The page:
Managers turn bullish on stocks, corporate debt

By Steven Lamb | June 29, 2009 | Last updated on June 29, 2009
3 min read

The stock market rally that started in March has seen the S&P/TSX Composite Index gain more than 3,000 points, leading some to comment that it is an unsustainable bounce off the bottom. But this theory is held by a minority of investment managers, with most seeing more growth ahead, according to the latest survey by Russell Investments.

Only 21% of respondents in the Russell Investment Manager Outlook poll said the S&P/TSX index was overvalued. Nearly two-thirds (63%) said they remained bullish on Canadian equities, even though only 45% said the index was undervalued.

This 18-percentage point gap suggests that while nearly one-fifth of respondents do not see stocks as a bargain, they see the alternatives as less desirable. The survey found that 61% of managers were bearish on cash, compared with 8% who said they thought it remained desirable.

“An increased appetite for risk is a common theme this quarter. The most notable evidence is the outlook for cash,” says Sadiq S. Adatia, chief investment officer of Russell Investments Canada Ltd. As returns on cash and cash equivalents have crumbled so, too, has their status as a safe haven investment.

“At Russell, we believe investors should remain fully invested at all times, because markets are always more positive than negative over time,” says Adatia. “Those who choose to hold cash are, more often than not, leaving money on the table.”

Investment managers were most bullish on energy stocks, with 74% saying the sector remained promising with the price of oil still less than half of its cyclical high. Managers were also bullish on financial services stocks (70%), which have proven resilient in the face of pressures on the global financial sector. The broad materials sector was also promising in the eyes of 64% of managers.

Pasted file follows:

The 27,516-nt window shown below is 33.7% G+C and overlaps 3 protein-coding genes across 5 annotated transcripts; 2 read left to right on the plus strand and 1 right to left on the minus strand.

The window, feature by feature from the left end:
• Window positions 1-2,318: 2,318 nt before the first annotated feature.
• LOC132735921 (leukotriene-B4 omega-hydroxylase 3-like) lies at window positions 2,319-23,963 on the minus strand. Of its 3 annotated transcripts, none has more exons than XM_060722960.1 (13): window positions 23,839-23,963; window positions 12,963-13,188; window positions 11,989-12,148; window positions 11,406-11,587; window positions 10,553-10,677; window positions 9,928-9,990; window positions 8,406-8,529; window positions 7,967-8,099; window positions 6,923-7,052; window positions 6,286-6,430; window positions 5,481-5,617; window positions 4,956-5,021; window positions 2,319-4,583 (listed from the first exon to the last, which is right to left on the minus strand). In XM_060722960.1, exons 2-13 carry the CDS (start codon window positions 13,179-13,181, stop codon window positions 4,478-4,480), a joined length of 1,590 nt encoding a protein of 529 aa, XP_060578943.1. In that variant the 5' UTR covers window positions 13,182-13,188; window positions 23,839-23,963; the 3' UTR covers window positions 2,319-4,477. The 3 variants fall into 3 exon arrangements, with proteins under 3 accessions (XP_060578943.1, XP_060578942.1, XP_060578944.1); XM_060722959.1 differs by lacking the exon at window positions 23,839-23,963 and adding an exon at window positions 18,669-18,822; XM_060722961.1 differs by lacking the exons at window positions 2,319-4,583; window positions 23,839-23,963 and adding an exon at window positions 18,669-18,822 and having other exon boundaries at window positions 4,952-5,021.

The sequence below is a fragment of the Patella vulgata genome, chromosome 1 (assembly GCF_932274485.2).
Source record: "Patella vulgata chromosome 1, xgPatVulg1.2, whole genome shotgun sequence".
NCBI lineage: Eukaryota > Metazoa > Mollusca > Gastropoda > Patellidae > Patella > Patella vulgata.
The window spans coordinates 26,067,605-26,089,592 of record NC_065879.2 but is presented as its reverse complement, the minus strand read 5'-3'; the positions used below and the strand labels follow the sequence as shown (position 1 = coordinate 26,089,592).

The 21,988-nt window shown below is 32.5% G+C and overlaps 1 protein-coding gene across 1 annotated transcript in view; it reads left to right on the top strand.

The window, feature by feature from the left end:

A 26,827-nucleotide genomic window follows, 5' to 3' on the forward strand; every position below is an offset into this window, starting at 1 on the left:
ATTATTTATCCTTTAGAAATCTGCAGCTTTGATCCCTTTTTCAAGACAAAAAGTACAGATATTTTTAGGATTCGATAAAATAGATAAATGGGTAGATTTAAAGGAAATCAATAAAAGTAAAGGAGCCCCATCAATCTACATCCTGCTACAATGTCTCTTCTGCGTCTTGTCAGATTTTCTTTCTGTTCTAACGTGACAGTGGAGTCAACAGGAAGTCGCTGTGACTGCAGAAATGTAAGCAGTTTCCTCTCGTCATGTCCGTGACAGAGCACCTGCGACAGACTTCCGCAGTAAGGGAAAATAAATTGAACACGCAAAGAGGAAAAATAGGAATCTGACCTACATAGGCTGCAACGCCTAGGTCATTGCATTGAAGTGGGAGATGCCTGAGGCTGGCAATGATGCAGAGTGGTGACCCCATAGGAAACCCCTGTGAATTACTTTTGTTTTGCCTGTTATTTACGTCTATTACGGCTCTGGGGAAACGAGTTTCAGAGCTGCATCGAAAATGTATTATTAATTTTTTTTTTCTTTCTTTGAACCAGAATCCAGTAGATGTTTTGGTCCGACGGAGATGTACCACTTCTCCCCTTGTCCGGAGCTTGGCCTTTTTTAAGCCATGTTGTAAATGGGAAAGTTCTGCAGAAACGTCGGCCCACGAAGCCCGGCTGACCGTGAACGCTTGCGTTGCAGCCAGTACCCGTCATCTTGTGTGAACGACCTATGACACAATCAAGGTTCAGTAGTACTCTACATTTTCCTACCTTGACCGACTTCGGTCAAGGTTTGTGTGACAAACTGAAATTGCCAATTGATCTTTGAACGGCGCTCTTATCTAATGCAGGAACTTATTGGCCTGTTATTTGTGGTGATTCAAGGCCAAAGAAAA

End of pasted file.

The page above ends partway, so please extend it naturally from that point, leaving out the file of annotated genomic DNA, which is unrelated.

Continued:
“Excluding gold, this sector was deeply depressed in recent quarters and appears to be staging a comeback on the widely anticipated resumption of global growth within the next few quarters,” says Adatia.

With the outlook for Canadian stocks being so positive, the heavy weighting in the export-driven commodity sectors should support a rising Canadian dollar, he says.

In terms of consumer spending, managers are shifting their focus from staples to discretionary — a sign, perhaps, that they believe the worst of the recession is over. Bullishness on staples declined to 28% in the latest survey, from 46% in the previous quarter, while interest in discretionary stocks increased to 47% from 39%.

“Given the more optimistic economic climate, this could be an indication that investment managers expect pleasure, rather than simple necessity, to again become a driver of consumer behaviour,” says Adatia.

Managers are expressing more confidence on the fixed income side of the market as well, with 54% now favouring high-yield debt, up from 31% in the previous quarter, while 55% are now bearish on government bonds.

Canadian markets are not alone in seeing an uptick in bullishness, as 67% of managers took a favourable view of emerging markets, up from 43% in the previous survey.

“It is likely that many now believe the hard-hit markets of the developing world have become oversold,” Adatia says. “In contrast, the outlook actually dimmed slightly for U.S. and EAFE stocks this quarter, possibly because other regions — such as Canada and emerging markets — are seen as offering more attractive prospects.”

The outlook for U.S. markets has 45% of managers feeling bullish, while 29% are bearish.


Steven Lamb